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By Tod Aubin


Editors note:  Recent storms proved eye-openers for many local  residents.  Are you covered if a tree falls on your roof?  What if your house floods?  Will insurance pick up the tab if you drive through deep water and get stuck or worse, washed away?  Find out what you need to know about storm insurance in this informative piece by emergency management trainer and educator Tod Aubin.


Your Home

“Am I covered for that?” Many were asking themselves that question last week while the rain and trees were falling on county roads and homes. Some storms cause damage to our property AND our wallets. But many find out too late that conventional policies don’t cover some forms of storm devastation.


Before you find yourself filling up sandbags, it’s wise to fill out an insurance policy that will fully cover and protect you from future storm damage.

The Calm before the Storm

“Sure, I’m calm. I’ve got home owners insurance and that covers everything!” True, your homeowner’s insurance policy does cover many of the everyday risks a homeowner faces such as the bumps, bruises and bashes your garage suffers while your son learns the finer art of parking the car in the garage. But surface water damage caused by the rain entering through the hole in the roof is not covered. This type of damage, along with damage caused by flood waters, needs to be addressed by a separate surface water/flood policy.

A word to the wise: If you live down slope from a recently burned out area you may want to take out a flood insurance policy. Burn areas do not have the vegetation needed to hold the hill together therefore water and other debris will rush down unabated onto property and into your house.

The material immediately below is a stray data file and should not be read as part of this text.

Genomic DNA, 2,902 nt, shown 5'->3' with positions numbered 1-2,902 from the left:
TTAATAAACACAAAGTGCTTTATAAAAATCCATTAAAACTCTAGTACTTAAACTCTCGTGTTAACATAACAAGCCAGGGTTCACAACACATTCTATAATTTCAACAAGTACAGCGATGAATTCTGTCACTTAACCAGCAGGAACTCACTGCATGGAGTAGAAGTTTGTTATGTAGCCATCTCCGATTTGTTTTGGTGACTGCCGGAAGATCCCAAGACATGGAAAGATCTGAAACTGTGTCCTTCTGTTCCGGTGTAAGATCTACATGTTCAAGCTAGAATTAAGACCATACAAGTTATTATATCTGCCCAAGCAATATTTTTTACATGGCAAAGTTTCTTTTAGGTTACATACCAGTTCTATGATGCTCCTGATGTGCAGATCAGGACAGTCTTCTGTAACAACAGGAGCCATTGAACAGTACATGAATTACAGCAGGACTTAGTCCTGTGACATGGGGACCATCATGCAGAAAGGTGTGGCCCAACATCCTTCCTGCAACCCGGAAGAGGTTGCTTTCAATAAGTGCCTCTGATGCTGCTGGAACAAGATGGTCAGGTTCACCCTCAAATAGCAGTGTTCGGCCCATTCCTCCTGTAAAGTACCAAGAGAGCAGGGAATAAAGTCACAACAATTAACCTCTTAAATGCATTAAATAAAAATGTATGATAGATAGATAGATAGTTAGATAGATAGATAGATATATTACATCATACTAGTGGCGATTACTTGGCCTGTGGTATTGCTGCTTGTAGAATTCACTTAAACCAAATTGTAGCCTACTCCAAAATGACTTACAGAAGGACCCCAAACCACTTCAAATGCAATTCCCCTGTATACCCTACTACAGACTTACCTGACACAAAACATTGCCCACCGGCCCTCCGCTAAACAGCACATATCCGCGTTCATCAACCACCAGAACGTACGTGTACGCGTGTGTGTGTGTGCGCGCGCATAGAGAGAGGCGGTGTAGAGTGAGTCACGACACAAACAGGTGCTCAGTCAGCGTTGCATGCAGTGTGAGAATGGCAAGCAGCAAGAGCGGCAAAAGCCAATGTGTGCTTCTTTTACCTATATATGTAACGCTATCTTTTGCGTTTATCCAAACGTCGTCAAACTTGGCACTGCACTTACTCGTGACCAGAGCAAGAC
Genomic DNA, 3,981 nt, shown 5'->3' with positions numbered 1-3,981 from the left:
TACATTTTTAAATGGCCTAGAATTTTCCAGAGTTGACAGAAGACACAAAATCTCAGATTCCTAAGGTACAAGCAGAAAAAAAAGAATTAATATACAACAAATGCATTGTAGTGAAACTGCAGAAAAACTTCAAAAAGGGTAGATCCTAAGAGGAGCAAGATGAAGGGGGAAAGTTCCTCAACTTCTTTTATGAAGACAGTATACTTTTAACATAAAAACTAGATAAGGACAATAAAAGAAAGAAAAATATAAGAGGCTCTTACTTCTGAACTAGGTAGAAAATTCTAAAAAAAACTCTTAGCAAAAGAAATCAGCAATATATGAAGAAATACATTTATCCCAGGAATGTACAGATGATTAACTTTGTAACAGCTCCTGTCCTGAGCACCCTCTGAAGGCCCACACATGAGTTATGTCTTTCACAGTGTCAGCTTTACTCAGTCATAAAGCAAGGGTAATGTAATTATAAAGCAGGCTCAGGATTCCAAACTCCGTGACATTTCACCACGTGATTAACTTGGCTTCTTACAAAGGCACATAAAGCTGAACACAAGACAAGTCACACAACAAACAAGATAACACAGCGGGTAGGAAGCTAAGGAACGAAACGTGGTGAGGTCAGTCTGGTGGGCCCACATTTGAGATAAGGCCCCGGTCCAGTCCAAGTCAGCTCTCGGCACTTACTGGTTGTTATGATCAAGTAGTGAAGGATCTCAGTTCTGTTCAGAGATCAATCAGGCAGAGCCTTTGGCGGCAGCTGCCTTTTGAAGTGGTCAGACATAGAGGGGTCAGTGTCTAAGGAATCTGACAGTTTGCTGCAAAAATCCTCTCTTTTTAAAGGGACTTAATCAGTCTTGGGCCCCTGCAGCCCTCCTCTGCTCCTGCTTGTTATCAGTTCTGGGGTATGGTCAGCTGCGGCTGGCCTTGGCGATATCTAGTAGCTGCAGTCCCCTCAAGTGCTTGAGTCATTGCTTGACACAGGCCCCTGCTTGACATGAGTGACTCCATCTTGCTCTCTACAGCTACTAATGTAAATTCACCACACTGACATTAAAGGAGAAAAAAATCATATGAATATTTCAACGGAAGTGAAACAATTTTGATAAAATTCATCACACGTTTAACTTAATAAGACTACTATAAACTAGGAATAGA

“In the Flooded Plains”

If you know that you live in a flood plain (Tijuana River Basin, Mission Valley-San Diego River Area, etc) you can get special flood insurance.

There are a number of resources you can go to for information. You can ask your insurance agent or broker. Also, the federal government sponsors the website, This site will give you information about flooding, flood risks, the National Flood Insurance Program (NFIP), preparation and recovery, maps, etc.

Know before the flood waters flow!

Get Storm Ready

Being storm ready also means that you are “claim ready”.

Most insurance companies suggest that you take pictures or better yet a video of your entire house, inside and out; it is recommended that you do this every two or three years. If you don’t have pictures or video, do you have receipts, serial numbers or other documents proving ownership of the items that you have listed on your claim? If your claim states that your three 42-inch plasma televisions were destroyed by the tree that landed in your living room, your claims adjuster will ask you to provide some sort of proof. Being claim ready is also helpful when other “storms” occur such as a house fire, burglary, wildland fire or earthquake.

Now, once you have made your Claim Ready file, store a copy of it off-site in a safety deposit box or somewhere where it will be safe, secure and easily accessible—so that even if your home is destroyed your documents won’t be.



Your SUV is not a USV (Underwater Submersible Vehicle)

If you decide to drive around Department of Public Works barricades warning of flooded roads or through water of an unknown depth, get ready to be chest-deep into trouble.

If you have comprehensive auto insurance you will be covered for the damage and the cost of “fishing” your vehicle out of the water. Depending on your insurance company, this “stupidity factor” may or may not raise your premiums but it certainly will put your agent on notice in regards to your driving. You have liability only? Better invest in a USV.


Garaged Vehicles


Make sure that the ‘65 Ford Mustang that you are restoring to cherry-like condition for cruising down El Cajon Boulevard on a July evening has its own comprehensive insurance policy, whether it’s running or not! Homeowners insurance will not cover damage to the car if the tree that is in your living room entered by way of the garage.

Before the Next Storm

So now you have been informed
That before the next storm
Take a moment and see
If you are covered by the right insurance policy.


Resource links:

Tod Aubin is an Emergency Management trainer and educator
He currently produces a podcast, publishes monthly newsletters and develops webinars and webisodes. For more information, visit


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